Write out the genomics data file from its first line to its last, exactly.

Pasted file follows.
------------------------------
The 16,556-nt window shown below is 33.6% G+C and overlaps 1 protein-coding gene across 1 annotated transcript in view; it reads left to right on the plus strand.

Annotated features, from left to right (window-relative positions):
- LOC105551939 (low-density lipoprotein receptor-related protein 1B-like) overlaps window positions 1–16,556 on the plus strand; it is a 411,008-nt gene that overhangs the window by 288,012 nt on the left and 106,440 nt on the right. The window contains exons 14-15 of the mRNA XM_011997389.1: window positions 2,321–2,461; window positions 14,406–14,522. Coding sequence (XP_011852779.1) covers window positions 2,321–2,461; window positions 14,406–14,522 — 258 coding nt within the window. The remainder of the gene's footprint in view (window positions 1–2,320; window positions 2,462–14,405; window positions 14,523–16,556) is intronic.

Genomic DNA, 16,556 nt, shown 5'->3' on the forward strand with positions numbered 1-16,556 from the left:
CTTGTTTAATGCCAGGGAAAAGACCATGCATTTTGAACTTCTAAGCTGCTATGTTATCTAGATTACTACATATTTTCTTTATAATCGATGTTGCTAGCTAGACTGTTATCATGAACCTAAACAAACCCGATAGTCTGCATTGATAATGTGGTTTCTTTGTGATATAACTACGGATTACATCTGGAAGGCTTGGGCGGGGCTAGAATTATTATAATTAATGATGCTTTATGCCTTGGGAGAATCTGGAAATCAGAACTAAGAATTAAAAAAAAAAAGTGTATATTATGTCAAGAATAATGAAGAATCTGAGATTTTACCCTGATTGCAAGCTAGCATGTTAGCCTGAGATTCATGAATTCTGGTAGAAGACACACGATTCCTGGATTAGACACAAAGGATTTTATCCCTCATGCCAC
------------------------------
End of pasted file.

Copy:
The 16,556-nt window shown below is 33.6% G+C and overlaps 1 protein-coding gene across 1 annotated transcript in view; it reads left to right on the plus strand.

Annotated features, from left to right (window-relative positions):
- LOC105551939 (low-density lipoprotein receptor-related protein 1B-like) overlaps window positions 1–16,556 on the plus strand; it is a 411,008-nt gene that overhangs the window by 288,012 nt on the left and 106,440 nt on the right. The window contains exons 14-15 of the mRNA XM_011997389.1: window positions 2,321–2,461; window positions 14,406–14,522. Coding sequence (XP_011852779.1) covers window positions 2,321–2,461; window positions 14,406–14,522 — 258 coding nt within the window. The remainder of the gene's footprint in view (window positions 1–2,320; window positions 2,462–14,405; window positions 14,523–16,556) is intronic.

Genomic DNA, 16,556 nt, shown 5'->3' on the forward strand with positions numbered 1-16,556 from the left:
CTTGTTTAATGCCAGGGAAAAGACCATGCATTTTGAACTTCTAAGCTGCTATGTTATCTAGATTACTACATATTTTCTTTATAATCGATGTTGCTAGCTAGACTGTTATCATGAACCTAAACAAACCCGATAGTCTGCATTGATAATGTGGTTTCTTTGTGATATAACTACGGATTACATCTGGAAGGCTTGGGCGGGGCTAGAATTATTATAATTAATGATGCTTTATGCCTTGGGAGAATCTGGAAATCAGAACTAAGAATTAAAAAAAAAAAGTGTATATTATGTCAAGAATAATGAAGAATCTGAGATTTTACCCTGATTGCAAGCTAGCATGTTAGCCTGAGATTCATGAATTCTGGTAGAAGACACACGATTCCTGGATTAGACACAAAGGATTTTATCCCTCATGCCAC